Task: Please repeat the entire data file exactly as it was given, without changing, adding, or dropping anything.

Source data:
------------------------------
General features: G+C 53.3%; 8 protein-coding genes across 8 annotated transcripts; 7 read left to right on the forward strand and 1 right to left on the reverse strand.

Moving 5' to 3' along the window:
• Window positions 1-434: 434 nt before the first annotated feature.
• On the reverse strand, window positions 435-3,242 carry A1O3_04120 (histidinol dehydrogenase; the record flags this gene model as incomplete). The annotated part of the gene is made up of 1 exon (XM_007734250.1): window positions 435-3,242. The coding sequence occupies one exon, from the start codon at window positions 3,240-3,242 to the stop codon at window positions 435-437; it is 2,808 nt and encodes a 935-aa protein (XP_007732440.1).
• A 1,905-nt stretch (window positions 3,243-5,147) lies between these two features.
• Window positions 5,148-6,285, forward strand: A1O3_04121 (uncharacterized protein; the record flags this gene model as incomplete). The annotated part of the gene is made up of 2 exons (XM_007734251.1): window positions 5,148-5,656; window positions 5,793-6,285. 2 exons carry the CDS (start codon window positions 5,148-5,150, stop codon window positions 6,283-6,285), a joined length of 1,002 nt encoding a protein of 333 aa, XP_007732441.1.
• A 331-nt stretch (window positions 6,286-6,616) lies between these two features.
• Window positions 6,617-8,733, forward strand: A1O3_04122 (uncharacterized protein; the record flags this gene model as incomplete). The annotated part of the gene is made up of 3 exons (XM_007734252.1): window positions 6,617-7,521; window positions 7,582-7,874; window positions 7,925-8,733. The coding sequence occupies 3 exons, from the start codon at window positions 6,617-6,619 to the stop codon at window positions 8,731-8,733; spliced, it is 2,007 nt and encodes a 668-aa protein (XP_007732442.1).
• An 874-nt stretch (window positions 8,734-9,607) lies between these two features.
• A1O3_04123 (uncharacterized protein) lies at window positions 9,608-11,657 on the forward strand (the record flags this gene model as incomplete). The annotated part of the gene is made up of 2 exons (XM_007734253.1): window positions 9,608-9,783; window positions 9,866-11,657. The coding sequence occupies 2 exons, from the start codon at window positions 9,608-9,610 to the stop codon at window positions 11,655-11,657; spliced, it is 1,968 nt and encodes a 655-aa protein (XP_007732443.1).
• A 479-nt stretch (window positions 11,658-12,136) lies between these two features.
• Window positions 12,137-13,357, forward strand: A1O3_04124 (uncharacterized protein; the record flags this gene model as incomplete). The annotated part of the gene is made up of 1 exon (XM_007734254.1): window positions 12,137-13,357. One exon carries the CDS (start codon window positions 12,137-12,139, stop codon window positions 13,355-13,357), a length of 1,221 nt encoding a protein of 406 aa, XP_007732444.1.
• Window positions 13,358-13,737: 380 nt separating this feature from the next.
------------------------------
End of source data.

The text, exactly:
General features: G+C 53.3%; 8 protein-coding genes across 8 annotated transcripts; 7 read left to right on the forward strand and 1 right to left on the reverse strand.

Moving 5' to 3' along the window:
• Window positions 1-434: 434 nt before the first annotated feature.
• On the reverse strand, window positions 435-3,242 carry A1O3_04120 (histidinol dehydrogenase; the record flags this gene model as incomplete). The annotated part of the gene is made up of 1 exon (XM_007734250.1): window positions 435-3,242. The coding sequence occupies one exon, from the start codon at window positions 3,240-3,242 to the stop codon at window positions 435-437; it is 2,808 nt and encodes a 935-aa protein (XP_007732440.1).
• A 1,905-nt stretch (window positions 3,243-5,147) lies between these two features.
• Window positions 5,148-6,285, forward strand: A1O3_04121 (uncharacterized protein; the record flags this gene model as incomplete). The annotated part of the gene is made up of 2 exons (XM_007734251.1): window positions 5,148-5,656; window positions 5,793-6,285. 2 exons carry the CDS (start codon window positions 5,148-5,150, stop codon window positions 6,283-6,285), a joined length of 1,002 nt encoding a protein of 333 aa, XP_007732441.1.
• A 331-nt stretch (window positions 6,286-6,616) lies between these two features.
• Window positions 6,617-8,733, forward strand: A1O3_04122 (uncharacterized protein; the record flags this gene model as incomplete). The annotated part of the gene is made up of 3 exons (XM_007734252.1): window positions 6,617-7,521; window positions 7,582-7,874; window positions 7,925-8,733. The coding sequence occupies 3 exons, from the start codon at window positions 6,617-6,619 to the stop codon at window positions 8,731-8,733; spliced, it is 2,007 nt and encodes a 668-aa protein (XP_007732442.1).
• An 874-nt stretch (window positions 8,734-9,607) lies between these two features.
• A1O3_04123 (uncharacterized protein) lies at window positions 9,608-11,657 on the forward strand (the record flags this gene model as incomplete). The annotated part of the gene is made up of 2 exons (XM_007734253.1): window positions 9,608-9,783; window positions 9,866-11,657. The coding sequence occupies 2 exons, from the start codon at window positions 9,608-9,610 to the stop codon at window positions 11,655-11,657; spliced, it is 1,968 nt and encodes a 655-aa protein (XP_007732443.1).
• A 479-nt stretch (window positions 11,658-12,136) lies between these two features.
• Window positions 12,137-13,357, forward strand: A1O3_04124 (uncharacterized protein; the record flags this gene model as incomplete). The annotated part of the gene is made up of 1 exon (XM_007734254.1): window positions 12,137-13,357. One exon carries the CDS (start codon window positions 12,137-12,139, stop codon window positions 13,355-13,357), a length of 1,221 nt encoding a protein of 406 aa, XP_007732444.1.
• Window positions 13,358-13,737: 380 nt separating this feature from the next.